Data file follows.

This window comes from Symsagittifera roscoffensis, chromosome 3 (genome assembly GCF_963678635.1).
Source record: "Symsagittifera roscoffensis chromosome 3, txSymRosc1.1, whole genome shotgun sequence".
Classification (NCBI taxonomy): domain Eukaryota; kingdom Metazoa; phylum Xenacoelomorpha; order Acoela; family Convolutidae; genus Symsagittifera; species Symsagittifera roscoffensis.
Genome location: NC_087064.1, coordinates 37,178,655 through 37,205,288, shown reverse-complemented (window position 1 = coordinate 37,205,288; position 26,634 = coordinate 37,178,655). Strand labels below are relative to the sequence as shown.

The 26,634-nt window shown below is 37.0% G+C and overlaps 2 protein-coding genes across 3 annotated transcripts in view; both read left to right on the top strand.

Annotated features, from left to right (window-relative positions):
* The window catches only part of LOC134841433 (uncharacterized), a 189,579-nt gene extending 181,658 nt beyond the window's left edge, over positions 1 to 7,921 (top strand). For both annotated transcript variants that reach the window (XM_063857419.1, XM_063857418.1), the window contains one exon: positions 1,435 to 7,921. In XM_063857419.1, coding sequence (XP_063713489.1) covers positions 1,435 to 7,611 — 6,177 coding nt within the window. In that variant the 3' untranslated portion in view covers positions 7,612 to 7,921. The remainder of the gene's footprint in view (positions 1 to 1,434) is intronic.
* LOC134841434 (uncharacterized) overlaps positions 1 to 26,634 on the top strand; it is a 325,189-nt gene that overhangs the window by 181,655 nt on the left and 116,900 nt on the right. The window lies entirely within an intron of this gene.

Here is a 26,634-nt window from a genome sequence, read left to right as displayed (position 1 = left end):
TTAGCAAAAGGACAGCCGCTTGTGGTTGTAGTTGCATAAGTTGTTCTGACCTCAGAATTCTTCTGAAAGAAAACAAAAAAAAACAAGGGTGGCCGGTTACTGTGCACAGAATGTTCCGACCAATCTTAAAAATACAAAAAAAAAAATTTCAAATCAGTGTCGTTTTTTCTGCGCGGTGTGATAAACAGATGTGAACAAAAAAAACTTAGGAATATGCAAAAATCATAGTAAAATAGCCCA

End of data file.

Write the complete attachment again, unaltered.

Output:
This window comes from Symsagittifera roscoffensis, chromosome 3 (genome assembly GCF_963678635.1).
Source record: "Symsagittifera roscoffensis chromosome 3, txSymRosc1.1, whole genome shotgun sequence".
Classification (NCBI taxonomy): domain Eukaryota; kingdom Metazoa; phylum Xenacoelomorpha; order Acoela; family Convolutidae; genus Symsagittifera; species Symsagittifera roscoffensis.
Genome location: NC_087064.1, coordinates 37,178,655 through 37,205,288, shown reverse-complemented (window position 1 = coordinate 37,205,288; position 26,634 = coordinate 37,178,655). Strand labels below are relative to the sequence as shown.

The 26,634-nt window shown below is 37.0% G+C and overlaps 2 protein-coding genes across 3 annotated transcripts in view; both read left to right on the top strand.

Annotated features, from left to right (window-relative positions):
* The window catches only part of LOC134841433 (uncharacterized), a 189,579-nt gene extending 181,658 nt beyond the window's left edge, over positions 1 to 7,921 (top strand). For both annotated transcript variants that reach the window (XM_063857419.1, XM_063857418.1), the window contains one exon: positions 1,435 to 7,921. In XM_063857419.1, coding sequence (XP_063713489.1) covers positions 1,435 to 7,611 — 6,177 coding nt within the window. In that variant the 3' untranslated portion in view covers positions 7,612 to 7,921. The remainder of the gene's footprint in view (positions 1 to 1,434) is intronic.
* LOC134841434 (uncharacterized) overlaps positions 1 to 26,634 on the top strand; it is a 325,189-nt gene that overhangs the window by 181,655 nt on the left and 116,900 nt on the right. The window lies entirely within an intron of this gene.

Here is a 26,634-nt window from a genome sequence, read left to right as displayed (position 1 = left end):
TTAGCAAAAGGACAGCCGCTTGTGGTTGTAGTTGCATAAGTTGTTCTGACCTCAGAATTCTTCTGAAAGAAAACAAAAAAAAACAAGGGTGGCCGGTTACTGTGCACAGAATGTTCCGACCAATCTTAAAAATACAAAAAAAAAAATTTCAAATCAGTGTCGTTTTTTCTGCGCGGTGTGATAAACAGATGTGAACAAAAAAAACTTAGGAATATGCAAAAATCATAGTAAAATAGCCCA